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Site of the Mohawk village, in which Father Isaac Jogues and his companions were martyred

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Auriesville, the site of the Mohawk village, Montgomery Co., New York, U.S.A., in which Father Isaac Jogues and his companions, Goupil and Lalande, were put to death for the Faith by the Indians. It is on the south bank of the Mohawk, about forty miles west of Albany. Auries was the name of the last Mohawk who lived there, and from this the present designation was formed. It was known among the Indians as Ossernenon, also Gandawaga and Caughnawaga, the latter being also given to the settlement on the St. Lawrence opposite Lachine which was established for the Iroquois converts who wanted to withdraw from the corruption of their pagan kinsmen. To the village on the Mohawk Jogues and Goupil were brought in 1642 as prisoners, and, in 1646, Jogues again, with Lalande. In 1644 Bressani was tortured there, and later on Poncet. In 1655-56-57 Le Moyne came as ambassador to make peace; and the year after the punitive expedition of the Marquis de Tracy a permanent mission was established (1667). There Father Boniface, James de Lamberville, Fremin Bruyas, Pierron, and others labored until 1684, when the mission was destroyed. The famous Indian girl, Tegakwitha, was born there. From it she escaped to Canada. While the missionaries were in control of Ossernenon and the adjacent Indian towns, the Mohawk converts were remarkable for their exact Christian life, and in many instances for their exalted piety.

The exact location of this village, which is so intimately associated with the establishment of Christianity in New York, was for a time a subject of considerable dispute. The researches of John Gilmary Shea, whose knowledge of the history of the early mission was so profound, at first favored the view that the old village was on the other side of the Mohawk at what is now Tribes Hill. More thorough investigations, however, aided by the conclusions of Gen. J. S. Clarke of Auburn, whose knowledge of Indian sites both in New York and Huronia is indisputable, have shown finally that the present Auriesville is the exact place in which Father Jogues and his companions suffered death. The basic evidence is the fact that, up to the time of their destruction by de Tracy, the villages were certainly on the south side of the Mohawk and west of the Schoharie—as is clear from contemporary maps, and from Jogues’s, Bressani’s, and Poncet’s letters. Joliet, one of the most accurate cartographers of the time, puts the village of Ossernenon at the junction of the Schoharie and Mohawk. To further particularize it, Jogues said the village was on the top of the hill, a quarter of a league from the river. The ravine in which Goupil’s body was found is also specified by Jogues, and he speaks of a watercourse and a rivulet uniting there—a feature still remaining. The distances from Andagaron and Tionontoguen given by Father Jogues also fix the exact locality.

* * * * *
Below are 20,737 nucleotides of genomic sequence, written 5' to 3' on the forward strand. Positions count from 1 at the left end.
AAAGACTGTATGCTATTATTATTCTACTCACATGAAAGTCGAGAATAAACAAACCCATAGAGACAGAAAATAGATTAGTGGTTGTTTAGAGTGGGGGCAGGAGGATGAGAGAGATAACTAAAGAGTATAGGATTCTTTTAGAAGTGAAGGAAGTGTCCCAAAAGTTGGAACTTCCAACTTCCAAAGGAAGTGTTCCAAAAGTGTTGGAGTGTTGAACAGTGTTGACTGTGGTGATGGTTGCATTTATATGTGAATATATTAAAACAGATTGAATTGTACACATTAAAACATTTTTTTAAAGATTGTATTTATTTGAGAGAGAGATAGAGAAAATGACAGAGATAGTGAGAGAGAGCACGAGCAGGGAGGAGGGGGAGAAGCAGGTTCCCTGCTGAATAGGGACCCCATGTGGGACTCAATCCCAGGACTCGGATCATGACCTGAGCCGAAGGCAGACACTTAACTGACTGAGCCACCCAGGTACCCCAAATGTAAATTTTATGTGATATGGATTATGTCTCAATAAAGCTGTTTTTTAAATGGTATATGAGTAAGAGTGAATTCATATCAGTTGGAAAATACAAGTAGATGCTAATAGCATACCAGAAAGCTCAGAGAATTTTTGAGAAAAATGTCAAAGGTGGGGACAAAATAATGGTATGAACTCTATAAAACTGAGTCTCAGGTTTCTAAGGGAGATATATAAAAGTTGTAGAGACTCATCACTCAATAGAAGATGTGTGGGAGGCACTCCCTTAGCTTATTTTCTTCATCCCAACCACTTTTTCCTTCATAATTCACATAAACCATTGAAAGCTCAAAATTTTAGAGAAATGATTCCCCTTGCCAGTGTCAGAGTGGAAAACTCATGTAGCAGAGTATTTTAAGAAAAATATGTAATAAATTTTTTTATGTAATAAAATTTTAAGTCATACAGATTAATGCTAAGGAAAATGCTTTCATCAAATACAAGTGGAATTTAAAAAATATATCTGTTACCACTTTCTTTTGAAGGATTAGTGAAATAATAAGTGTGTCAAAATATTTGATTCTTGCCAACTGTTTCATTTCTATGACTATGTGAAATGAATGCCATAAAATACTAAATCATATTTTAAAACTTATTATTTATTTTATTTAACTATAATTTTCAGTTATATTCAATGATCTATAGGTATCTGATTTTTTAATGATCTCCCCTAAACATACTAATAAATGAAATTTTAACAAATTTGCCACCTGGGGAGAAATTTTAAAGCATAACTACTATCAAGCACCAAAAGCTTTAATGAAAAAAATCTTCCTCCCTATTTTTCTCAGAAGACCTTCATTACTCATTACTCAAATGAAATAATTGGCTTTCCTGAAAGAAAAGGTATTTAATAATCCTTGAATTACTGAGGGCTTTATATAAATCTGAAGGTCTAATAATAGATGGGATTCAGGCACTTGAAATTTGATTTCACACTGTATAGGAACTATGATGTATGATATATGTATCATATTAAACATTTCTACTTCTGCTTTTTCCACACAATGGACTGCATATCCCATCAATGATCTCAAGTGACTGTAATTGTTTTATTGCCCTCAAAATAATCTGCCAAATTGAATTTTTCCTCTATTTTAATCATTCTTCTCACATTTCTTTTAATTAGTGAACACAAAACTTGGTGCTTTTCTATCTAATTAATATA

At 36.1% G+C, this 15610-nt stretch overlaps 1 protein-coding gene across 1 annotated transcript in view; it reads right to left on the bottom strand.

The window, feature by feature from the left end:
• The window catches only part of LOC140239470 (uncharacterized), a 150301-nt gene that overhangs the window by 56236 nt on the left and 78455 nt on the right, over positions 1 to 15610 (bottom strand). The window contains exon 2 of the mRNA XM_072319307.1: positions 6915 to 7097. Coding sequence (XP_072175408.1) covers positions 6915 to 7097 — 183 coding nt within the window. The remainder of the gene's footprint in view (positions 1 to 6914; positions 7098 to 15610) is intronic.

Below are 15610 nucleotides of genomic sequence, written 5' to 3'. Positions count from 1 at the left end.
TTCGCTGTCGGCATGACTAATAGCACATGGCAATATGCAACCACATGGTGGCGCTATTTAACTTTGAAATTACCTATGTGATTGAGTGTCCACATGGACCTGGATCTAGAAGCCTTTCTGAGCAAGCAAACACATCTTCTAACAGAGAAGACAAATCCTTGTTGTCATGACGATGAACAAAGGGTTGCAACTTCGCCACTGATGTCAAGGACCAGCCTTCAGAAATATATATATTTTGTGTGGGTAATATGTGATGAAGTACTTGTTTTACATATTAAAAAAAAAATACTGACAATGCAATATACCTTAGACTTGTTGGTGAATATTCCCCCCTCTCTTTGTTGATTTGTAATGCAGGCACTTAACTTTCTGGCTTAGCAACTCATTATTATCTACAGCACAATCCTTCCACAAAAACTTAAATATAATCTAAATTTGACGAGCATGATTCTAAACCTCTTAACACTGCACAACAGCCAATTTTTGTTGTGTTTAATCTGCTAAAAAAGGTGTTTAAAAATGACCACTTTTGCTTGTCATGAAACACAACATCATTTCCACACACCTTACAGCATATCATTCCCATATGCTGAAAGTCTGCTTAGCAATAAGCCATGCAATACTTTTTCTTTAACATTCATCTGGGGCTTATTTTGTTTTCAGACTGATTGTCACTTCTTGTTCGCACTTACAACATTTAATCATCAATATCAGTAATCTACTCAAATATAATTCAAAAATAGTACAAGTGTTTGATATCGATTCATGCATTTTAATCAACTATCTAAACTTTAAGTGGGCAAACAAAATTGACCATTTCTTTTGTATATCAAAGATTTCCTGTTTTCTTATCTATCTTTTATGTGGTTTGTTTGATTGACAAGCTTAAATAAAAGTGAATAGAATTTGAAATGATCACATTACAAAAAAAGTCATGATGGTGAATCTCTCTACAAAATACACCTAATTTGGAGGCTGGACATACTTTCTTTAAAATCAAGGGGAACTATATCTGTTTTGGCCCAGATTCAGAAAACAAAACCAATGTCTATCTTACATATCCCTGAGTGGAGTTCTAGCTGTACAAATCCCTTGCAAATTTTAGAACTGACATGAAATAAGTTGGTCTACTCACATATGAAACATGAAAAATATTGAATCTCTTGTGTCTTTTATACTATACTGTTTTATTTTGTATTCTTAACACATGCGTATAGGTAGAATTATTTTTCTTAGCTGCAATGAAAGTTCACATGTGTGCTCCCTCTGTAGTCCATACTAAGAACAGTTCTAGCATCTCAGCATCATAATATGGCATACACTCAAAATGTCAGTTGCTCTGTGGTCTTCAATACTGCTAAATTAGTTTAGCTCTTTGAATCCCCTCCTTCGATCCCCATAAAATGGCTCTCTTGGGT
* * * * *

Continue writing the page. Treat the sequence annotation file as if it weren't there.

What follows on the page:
Satisfied that the precise spot had been determined, ten acres of land on the hill were purchased in 1884 by the Rev. Joseph Loyzance, S.J., who was at that time parish priest of St. Joseph‘s, Troy, N. Y., and who had all his life been an ardent student of the lives of the early missionaries. Father Loyzance erected a small shrine on the hill, under the title of Our Lady of Martyrs, and he was the first to lead a number of pilgrims to the place, on the 15th of August of that year, which was the anniversary of the first arrival of Father Jogues as an Iroquois captive. Four thousand people went from Albany and Troy on that day. Other parishes subsequently adopted the practice of visiting Auriesville during the summer. Frequently there are as many as four or five thousand people present. The grounds have been since extended beyond the original limits, for the purpose of keeping the surroundings free from undesirable buildings. Many of the pilgrims come fasting and receive Holy Communion at the shrine. The entire day is passed in religious exercises, but anything which could in the least savor of any public cult of the martyrs is sedulously guarded against, as such anticipation of the Church‘s official action would seriously interfere with the cause of their canonization, which is now under consideration at Quebec. The present buildings on the site are only of a temporary nature. If the Church pronounces on the reality of the martyrdom of the three missionaries, more suitable edifices will be erected.


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